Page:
Offline chris

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Re: Superflu?
« Reply #9 on: 14/03/2004 03:37:35 »
quote:
Originally posted by tweener

I believe the 1918 flu was a swine flu that originated here in the USA (probably Iowa - they're famous for pigs! :) ).


Pigs are seen as an intermediary, or go-between, spanning the species barrier between birds and humans. Flu started out as a virus of aquatic birds and, through mutation, jumped ship into other species including pigs and people. Over time each species has established its own specific strain of flu which travels the world, annually as a true pandemic. But occasionally a virus from one species mutates and gains the ability to affect animals of another species. Since pigs can harbour human flu, and can also acquire avian flu, they are the ideal molecular mixing pot where viruses from both species can mingle and swap genes to produce strains capable of infecting people but which also pack the devastating punch of the avian flu.

The reason that avian flu is so nasty is that our immune systems have never been educated (by past exposure) to recognise it. Our bodies have immunity built up over years to the 'standard' human flu strains, but we are immune-naive to avian flu giving it a huge headstart once it infects.

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Offline bezoar

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Re: Superflu?
« Reply #10 on: 14/03/2004 14:03:23 »
Anyone ever read the book "The Coming Plague"?  We're long overdue for another strain of killer flu.  Then too, what happens if a "natural" mutated strain of smallpox suddenly rears it's head?  We're a nation of unimmunized people now.  And if we ever get a strain of methcillin resistant staph, which they say is only a matter or time before the methcillin resistant enterococcus trades DNA with staph and we have it, then I guess we're doomed.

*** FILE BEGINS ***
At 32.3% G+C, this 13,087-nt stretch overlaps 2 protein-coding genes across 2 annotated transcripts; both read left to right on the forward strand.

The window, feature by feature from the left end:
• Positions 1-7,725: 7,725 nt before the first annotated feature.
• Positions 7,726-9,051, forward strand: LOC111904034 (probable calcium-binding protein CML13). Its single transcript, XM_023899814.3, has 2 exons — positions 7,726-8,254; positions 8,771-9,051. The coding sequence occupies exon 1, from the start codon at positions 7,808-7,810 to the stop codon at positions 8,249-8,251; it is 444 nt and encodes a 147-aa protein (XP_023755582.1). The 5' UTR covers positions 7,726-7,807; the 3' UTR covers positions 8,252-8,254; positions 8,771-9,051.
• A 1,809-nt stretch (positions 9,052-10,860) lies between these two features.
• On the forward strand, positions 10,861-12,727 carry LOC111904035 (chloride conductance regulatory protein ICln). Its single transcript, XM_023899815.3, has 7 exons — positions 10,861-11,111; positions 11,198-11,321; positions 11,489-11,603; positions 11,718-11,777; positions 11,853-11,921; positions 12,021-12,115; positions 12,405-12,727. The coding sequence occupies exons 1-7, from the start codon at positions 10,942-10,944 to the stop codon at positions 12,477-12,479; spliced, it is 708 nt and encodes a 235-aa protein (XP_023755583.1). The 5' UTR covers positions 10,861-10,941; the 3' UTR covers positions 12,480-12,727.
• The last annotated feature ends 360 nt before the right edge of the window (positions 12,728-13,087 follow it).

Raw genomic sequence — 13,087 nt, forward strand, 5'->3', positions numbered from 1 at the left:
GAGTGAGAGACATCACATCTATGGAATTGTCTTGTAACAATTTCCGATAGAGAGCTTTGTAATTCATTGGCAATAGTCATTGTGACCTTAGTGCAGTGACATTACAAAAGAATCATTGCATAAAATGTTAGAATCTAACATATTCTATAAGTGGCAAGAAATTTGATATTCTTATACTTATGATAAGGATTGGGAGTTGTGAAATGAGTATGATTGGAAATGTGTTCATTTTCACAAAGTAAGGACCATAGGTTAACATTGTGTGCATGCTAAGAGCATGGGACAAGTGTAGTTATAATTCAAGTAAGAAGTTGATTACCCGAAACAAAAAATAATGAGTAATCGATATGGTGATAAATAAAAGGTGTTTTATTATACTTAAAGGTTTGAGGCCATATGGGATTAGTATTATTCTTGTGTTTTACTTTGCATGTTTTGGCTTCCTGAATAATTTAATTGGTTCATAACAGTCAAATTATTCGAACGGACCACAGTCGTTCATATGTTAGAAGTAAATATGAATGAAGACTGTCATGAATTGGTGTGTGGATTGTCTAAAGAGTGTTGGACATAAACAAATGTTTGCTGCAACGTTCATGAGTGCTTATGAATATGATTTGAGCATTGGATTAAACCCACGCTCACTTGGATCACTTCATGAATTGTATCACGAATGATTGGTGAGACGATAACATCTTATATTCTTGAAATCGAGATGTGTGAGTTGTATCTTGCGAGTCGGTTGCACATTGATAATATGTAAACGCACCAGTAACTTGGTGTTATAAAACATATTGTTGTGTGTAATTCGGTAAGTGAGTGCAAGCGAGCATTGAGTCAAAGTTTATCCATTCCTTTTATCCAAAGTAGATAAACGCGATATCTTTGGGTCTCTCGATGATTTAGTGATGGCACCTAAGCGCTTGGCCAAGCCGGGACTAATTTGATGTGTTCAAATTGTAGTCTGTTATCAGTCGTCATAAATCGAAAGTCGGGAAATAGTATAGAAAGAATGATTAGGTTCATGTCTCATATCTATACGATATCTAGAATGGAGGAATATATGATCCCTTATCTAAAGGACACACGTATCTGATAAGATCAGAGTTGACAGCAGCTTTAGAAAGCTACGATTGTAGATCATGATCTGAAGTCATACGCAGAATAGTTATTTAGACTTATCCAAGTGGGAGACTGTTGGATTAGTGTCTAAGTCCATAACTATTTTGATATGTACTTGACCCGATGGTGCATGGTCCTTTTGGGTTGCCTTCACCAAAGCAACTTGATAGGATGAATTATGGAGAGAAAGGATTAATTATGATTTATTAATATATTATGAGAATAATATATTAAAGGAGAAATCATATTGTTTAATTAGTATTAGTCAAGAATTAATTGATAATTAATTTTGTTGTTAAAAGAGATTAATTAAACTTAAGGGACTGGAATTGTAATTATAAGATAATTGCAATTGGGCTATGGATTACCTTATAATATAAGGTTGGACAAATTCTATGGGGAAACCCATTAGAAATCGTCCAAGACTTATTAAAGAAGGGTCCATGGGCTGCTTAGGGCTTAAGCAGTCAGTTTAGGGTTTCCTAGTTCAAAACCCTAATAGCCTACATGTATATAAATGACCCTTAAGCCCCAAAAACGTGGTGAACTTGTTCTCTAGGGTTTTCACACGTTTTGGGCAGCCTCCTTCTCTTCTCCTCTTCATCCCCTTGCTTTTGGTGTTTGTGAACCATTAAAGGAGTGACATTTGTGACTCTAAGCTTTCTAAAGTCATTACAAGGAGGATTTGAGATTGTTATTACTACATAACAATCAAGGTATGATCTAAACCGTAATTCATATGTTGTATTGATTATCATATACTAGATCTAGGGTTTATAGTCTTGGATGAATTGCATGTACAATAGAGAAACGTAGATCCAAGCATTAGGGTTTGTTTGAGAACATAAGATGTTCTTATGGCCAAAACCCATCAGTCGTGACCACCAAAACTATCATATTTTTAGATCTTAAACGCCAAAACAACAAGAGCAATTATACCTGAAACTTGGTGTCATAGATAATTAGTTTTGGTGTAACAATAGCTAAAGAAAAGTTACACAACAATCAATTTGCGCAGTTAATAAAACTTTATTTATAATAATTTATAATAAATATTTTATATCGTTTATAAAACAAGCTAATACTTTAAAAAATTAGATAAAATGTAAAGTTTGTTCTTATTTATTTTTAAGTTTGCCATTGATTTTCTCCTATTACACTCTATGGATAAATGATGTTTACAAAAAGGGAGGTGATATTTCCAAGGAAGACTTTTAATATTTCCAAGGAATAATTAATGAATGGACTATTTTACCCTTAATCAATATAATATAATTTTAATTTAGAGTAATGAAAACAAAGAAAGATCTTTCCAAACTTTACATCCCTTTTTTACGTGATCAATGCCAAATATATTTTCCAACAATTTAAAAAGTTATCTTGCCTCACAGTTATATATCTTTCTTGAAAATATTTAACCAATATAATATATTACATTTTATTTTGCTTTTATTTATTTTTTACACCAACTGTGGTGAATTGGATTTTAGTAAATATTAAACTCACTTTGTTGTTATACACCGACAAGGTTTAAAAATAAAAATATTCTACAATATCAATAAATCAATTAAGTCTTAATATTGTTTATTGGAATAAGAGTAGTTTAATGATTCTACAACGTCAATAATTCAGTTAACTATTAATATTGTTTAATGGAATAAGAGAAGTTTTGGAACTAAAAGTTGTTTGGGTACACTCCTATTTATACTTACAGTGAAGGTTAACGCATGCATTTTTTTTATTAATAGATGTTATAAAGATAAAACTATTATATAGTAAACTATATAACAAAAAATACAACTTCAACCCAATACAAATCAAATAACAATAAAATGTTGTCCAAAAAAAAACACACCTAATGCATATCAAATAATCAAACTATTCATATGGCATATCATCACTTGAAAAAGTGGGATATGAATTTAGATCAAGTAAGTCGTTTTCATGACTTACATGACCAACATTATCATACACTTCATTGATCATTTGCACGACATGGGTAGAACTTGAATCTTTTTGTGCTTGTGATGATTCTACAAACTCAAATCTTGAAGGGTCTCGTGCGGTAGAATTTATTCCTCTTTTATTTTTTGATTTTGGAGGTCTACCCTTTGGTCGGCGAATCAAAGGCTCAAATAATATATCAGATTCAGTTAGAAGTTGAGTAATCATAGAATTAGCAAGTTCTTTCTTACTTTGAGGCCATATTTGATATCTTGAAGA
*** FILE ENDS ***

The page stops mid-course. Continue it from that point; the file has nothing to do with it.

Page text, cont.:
Offline chris

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Re: Superflu?
« Reply #11 on: 17/03/2004 04:48:47 »
Bezoar

I think you mean vancomycin resistant staph. Methicillin (flucloxacillin) resistant Staph aureas (MRSA) is now (sadly) an all too common hospital bug, yet it remains reliably sensitive to vancomycin. Enterococci are already known to have acquired vancomycin resistant (and are called VREs). Scientists have demonstrated experimentally that the resistance profile can be transmitted (at least in vitro) from Enterococci to Staph.

There are, fortunately, still some other agents that can kill vanc-resistant Staphs, including teicoplanin, so the war is not over yet, but the position is serious.

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Offline Ylide

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Re: Superflu?
« Reply #12 on: 17/03/2004 18:29:02 »
Aren't the really deadly strains of flu viral?  I thought bacterial flues could be controlled more easily, even the ones resistant to some antibiotics.

Funny you mention the transfer of resistance between bacteria, I'm in the process of doing research for a paper I'm writing on antibiotic resistance.  One of the upcoming techs I came across was interfering with the communication process between bacteria.  They use chemical signals to regulate each others, among other things,  reproduction, generation of toxins, and transfer of plasmids.  For those that don't know, plasmids are little rings of genetic information that can be transferred between bacteria...this is how antibiotic resistance is spread to bacteria that aren't progeny of the resistant parent bacterium.  Anyway, they're looking into ways of screwing with the communication process of bacteria, presumably to slow and/or prevent the three activities above they engage in that are bad for us.  If you want to check out more of this, search a microbiology literature source for "quorum sensing"



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Offline bezoar

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Re: Superflu?
« Reply #13 on: 18/03/2004 11:58:41 »
Oops, you're right Chris, I did mean Vancomycin resistant.  Can't trust what people type when they're sleepy.
 

Offline cuso4

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Re: Superflu?
« Reply #14 on: 31/03/2004 12:59:45 »